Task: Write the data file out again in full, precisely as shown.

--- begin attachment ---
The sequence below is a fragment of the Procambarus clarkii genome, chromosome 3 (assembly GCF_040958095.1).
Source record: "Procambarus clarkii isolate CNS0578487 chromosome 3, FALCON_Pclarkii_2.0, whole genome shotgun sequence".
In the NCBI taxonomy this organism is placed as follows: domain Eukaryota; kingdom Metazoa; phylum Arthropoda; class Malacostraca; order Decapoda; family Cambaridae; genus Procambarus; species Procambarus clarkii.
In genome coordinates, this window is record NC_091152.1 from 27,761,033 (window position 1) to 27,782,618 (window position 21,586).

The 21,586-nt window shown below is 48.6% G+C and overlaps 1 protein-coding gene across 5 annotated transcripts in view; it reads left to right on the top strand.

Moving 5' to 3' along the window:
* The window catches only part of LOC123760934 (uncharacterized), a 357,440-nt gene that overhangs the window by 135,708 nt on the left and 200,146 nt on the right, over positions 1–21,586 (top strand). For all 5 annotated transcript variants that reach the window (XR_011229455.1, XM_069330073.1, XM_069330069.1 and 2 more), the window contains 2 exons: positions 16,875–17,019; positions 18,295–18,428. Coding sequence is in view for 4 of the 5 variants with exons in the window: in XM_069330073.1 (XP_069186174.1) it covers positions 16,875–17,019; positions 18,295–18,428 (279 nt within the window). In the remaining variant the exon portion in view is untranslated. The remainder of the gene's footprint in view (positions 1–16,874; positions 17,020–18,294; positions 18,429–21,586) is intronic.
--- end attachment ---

The sequence below is a fragment of the Procambarus clarkii genome, chromosome 3 (assembly GCF_040958095.1).
Source record: "Procambarus clarkii isolate CNS0578487 chromosome 3, FALCON_Pclarkii_2.0, whole genome shotgun sequence".
In the NCBI taxonomy this organism is placed as follows: domain Eukaryota; kingdom Metazoa; phylum Arthropoda; class Malacostraca; order Decapoda; family Cambaridae; genus Procambarus; species Procambarus clarkii.
In genome coordinates, this window is record NC_091152.1 from 27,761,033 (window position 1) to 27,782,618 (window position 21,586).

The 21,586-nt window shown below is 48.6% G+C and overlaps 1 protein-coding gene across 5 annotated transcripts in view; it reads left to right on the top strand.

Moving 5' to 3' along the window:
* The window catches only part of LOC123760934 (uncharacterized), a 357,440-nt gene that overhangs the window by 135,708 nt on the left and 200,146 nt on the right, over positions 1–21,586 (top strand). For all 5 annotated transcript variants that reach the window (XR_011229455.1, XM_069330073.1, XM_069330069.1 and 2 more), the window contains 2 exons: positions 16,875–17,019; positions 18,295–18,428. Coding sequence is in view for 4 of the 5 variants with exons in the window: in XM_069330073.1 (XP_069186174.1) it covers positions 16,875–17,019; positions 18,295–18,428 (279 nt within the window). In the remaining variant the exon portion in view is untranslated. The remainder of the gene's footprint in view (positions 1–16,874; positions 17,020–18,294; positions 18,429–21,586) is intronic.